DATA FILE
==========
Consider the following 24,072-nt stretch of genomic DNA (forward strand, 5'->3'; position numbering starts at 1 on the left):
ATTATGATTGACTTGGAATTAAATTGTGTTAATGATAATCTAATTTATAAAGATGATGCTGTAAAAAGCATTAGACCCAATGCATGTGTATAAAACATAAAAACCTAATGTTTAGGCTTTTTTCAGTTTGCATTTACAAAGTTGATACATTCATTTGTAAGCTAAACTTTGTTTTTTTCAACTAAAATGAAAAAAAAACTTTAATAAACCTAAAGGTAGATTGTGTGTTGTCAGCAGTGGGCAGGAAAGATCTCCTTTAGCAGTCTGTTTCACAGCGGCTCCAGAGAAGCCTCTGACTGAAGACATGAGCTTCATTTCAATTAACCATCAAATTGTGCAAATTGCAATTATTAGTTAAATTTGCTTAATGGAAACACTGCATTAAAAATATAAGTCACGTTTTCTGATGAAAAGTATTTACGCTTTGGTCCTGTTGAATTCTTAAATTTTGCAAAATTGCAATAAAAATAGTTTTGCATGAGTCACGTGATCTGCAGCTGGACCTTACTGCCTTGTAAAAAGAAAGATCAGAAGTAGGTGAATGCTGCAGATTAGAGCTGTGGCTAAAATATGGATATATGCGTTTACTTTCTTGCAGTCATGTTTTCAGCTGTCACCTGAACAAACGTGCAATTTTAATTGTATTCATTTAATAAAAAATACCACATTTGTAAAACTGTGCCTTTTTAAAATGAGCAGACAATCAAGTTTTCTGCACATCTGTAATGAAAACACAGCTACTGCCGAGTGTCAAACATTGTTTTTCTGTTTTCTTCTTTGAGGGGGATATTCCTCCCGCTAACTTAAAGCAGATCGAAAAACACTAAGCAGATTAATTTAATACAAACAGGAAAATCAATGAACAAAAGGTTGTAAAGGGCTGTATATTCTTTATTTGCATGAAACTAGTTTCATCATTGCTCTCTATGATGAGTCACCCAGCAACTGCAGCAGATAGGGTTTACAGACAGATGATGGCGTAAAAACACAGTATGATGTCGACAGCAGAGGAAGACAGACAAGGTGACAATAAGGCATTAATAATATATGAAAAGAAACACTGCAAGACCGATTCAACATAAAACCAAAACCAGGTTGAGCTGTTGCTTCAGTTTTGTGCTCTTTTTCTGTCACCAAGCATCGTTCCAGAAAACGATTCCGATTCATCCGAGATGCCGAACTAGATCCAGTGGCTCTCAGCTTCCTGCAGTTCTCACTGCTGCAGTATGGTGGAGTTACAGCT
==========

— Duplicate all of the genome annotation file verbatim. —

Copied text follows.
Consider the following 24,072-nt stretch of genomic DNA (forward strand, 5'->3'; position numbering starts at 1 on the left):
ATTATGATTGACTTGGAATTAAATTGTGTTAATGATAATCTAATTTATAAAGATGATGCTGTAAAAAGCATTAGACCCAATGCATGTGTATAAAACATAAAAACCTAATGTTTAGGCTTTTTTCAGTTTGCATTTACAAAGTTGATACATTCATTTGTAAGCTAAACTTTGTTTTTTTCAACTAAAATGAAAAAAAAACTTTAATAAACCTAAAGGTAGATTGTGTGTTGTCAGCAGTGGGCAGGAAAGATCTCCTTTAGCAGTCTGTTTCACAGCGGCTCCAGAGAAGCCTCTGACTGAAGACATGAGCTTCATTTCAATTAACCATCAAATTGTGCAAATTGCAATTATTAGTTAAATTTGCTTAATGGAAACACTGCATTAAAAATATAAGTCACGTTTTCTGATGAAAAGTATTTACGCTTTGGTCCTGTTGAATTCTTAAATTTTGCAAAATTGCAATAAAAATAGTTTTGCATGAGTCACGTGATCTGCAGCTGGACCTTACTGCCTTGTAAAAAGAAAGATCAGAAGTAGGTGAATGCTGCAGATTAGAGCTGTGGCTAAAATATGGATATATGCGTTTACTTTCTTGCAGTCATGTTTTCAGCTGTCACCTGAACAAACGTGCAATTTTAATTGTATTCATTTAATAAAAAATACCACATTTGTAAAACTGTGCCTTTTTAAAATGAGCAGACAATCAAGTTTTCTGCACATCTGTAATGAAAACACAGCTACTGCCGAGTGTCAAACATTGTTTTTCTGTTTTCTTCTTTGAGGGGGATATTCCTCCCGCTAACTTAAAGCAGATCGAAAAACACTAAGCAGATTAATTTAATACAAACAGGAAAATCAATGAACAAAAGGTTGTAAAGGGCTGTATATTCTTTATTTGCATGAAACTAGTTTCATCATTGCTCTCTATGATGAGTCACCCAGCAACTGCAGCAGATAGGGTTTACAGACAGATGATGGCGTAAAAACACAGTATGATGTCGACAGCAGAGGAAGACAGACAAGGTGACAATAAGGCATTAATAATATATGAAAAGAAACACTGCAAGACCGATTCAACATAAAACCAAAACCAGGTTGAGCTGTTGCTTCAGTTTTGTGCTCTTTTTCTGTCACCAAGCATCGTTCCAGAAAACGATTCCGATTCATCCGAGATGCCGAACTAGATCCAGTGGCTCTCAGCTTCCTGCAGTTCTCACTGCTGCAGTATGGTGGAGTTACAGCT